For years, your alliance has provided you safety and friendship, treated you fairly, and only asked that you contribute a ship or two - the cost of which is fully refunded in case it explodes during the course of alliance duty - on occasion, as measured by fleet participation points. Through repeated examples of inclusive and cordial policies, your alliance demonstrated that it considers the opinions and concerns of its members and works hard for you. For several years, you've enjoyed safe ratting space and the protection of the CFC. You've gained access to the widest range of PvP activities of any organization or area of space. And you've been heavily subsidized to contribute to alliance objectives. But now, when it needs you most, you respond to this long history of generosity by abandoning them in their time of need because you don't want to risk your predictable ratting income. Has their loyalty over the years earned no obligation from you in return? For all these years, you've been content to profit from their hard work, yet you abandon them in their moment of need - and only at that time. When the going got tough, you ran for the door, you entitled, selfish brat.
And the second...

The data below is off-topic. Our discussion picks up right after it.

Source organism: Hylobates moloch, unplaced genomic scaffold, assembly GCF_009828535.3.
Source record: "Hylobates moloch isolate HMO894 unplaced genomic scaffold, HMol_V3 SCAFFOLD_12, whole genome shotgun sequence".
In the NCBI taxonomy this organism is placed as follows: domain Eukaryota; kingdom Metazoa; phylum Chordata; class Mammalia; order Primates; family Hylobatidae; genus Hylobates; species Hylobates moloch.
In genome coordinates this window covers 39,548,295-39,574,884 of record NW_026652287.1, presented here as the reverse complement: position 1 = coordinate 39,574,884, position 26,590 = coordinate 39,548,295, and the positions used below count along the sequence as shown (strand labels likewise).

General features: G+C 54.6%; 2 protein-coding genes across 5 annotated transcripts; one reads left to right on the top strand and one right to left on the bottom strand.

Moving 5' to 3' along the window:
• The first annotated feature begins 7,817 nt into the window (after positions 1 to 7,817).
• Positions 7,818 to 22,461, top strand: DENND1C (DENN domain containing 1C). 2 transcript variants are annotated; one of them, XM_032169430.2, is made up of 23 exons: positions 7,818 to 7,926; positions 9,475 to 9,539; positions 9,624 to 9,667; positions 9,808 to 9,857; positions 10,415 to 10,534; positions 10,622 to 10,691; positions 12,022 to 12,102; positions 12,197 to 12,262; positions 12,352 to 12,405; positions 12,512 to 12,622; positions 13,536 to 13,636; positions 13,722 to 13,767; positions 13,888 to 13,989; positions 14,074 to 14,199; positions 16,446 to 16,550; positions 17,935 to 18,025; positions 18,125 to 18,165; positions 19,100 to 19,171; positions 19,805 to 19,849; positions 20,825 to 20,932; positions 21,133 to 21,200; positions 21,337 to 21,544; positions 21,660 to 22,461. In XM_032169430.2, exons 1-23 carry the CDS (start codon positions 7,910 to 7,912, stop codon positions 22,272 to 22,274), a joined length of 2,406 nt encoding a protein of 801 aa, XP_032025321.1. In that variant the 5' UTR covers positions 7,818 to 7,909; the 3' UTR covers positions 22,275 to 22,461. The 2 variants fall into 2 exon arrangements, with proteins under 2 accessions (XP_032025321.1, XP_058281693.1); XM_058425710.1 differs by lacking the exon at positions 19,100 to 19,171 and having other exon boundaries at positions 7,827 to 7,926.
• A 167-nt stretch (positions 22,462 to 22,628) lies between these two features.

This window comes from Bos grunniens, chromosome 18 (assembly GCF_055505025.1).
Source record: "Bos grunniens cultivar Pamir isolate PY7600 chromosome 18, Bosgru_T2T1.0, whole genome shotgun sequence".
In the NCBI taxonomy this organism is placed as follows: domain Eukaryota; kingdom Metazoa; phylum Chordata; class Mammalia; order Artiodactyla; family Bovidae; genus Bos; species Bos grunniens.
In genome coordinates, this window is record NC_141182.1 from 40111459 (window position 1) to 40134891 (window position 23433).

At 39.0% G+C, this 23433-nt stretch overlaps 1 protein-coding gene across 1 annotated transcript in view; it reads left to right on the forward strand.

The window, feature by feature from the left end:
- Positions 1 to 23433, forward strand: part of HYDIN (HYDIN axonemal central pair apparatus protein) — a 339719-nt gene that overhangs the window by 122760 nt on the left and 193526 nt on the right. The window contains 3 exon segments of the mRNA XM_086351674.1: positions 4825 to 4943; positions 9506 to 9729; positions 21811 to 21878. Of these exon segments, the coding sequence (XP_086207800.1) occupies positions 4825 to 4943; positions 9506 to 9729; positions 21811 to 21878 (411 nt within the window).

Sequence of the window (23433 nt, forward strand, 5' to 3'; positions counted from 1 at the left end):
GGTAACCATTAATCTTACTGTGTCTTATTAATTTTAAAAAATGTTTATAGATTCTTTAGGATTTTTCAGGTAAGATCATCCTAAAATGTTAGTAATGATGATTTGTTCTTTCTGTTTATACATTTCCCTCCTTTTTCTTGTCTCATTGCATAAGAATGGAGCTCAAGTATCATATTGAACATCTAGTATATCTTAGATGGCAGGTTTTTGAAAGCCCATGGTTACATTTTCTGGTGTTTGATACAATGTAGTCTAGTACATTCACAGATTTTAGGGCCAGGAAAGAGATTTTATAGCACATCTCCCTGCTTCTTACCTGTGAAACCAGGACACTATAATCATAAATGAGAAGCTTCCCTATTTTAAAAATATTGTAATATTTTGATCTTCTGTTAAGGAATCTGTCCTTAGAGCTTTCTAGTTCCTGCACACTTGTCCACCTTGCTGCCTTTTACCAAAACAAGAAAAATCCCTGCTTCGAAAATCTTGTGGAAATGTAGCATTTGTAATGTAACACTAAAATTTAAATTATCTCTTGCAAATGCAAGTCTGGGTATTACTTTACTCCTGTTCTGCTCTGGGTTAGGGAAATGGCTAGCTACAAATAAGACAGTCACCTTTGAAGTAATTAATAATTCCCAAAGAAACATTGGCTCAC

For years, you've contributed to the objectives of the alliance, dutifully showing up for fleet fights and pouring long hours and red eyes into every inch of space your alliance won.  And win, they did. Though the alliance with the CFC enabled you to mass the numbers necessary to conquer the north, your alliance was there, conquering the north. It wasn't handed to you, you and your alliance-mates conquered it. But over time, you watched your alliance grow soft, depending more and more on Goonswarm. Your key FCs left, disgusted by timid alliance leadership who took the easy path of content-generation by relying upon Mother Bee to spoon-feed them instructions and commands. Yet you remained loyal, desperately hoping they'd turn it around and lead your alliance to a new golden age. But then you watched Goonswarm order - not tell - your leaders to defend the north... by inexplicably running away to Saranen. And your leaders actually did it, leaving lesser alliance to swarm over the systems you fought for and loved. All your hard work was given away because of your cowardly leaders slavishly obeying their Goonswarm masters. Masters who reveal that they "literally don't give a fuck" about your alliance and want you to collapse so you have no choice but to fold, broken and devoid of any further value, into Goonswarm. This isn't the alliance you fought for, not any longer, and you owe such weak cowards nothing in return.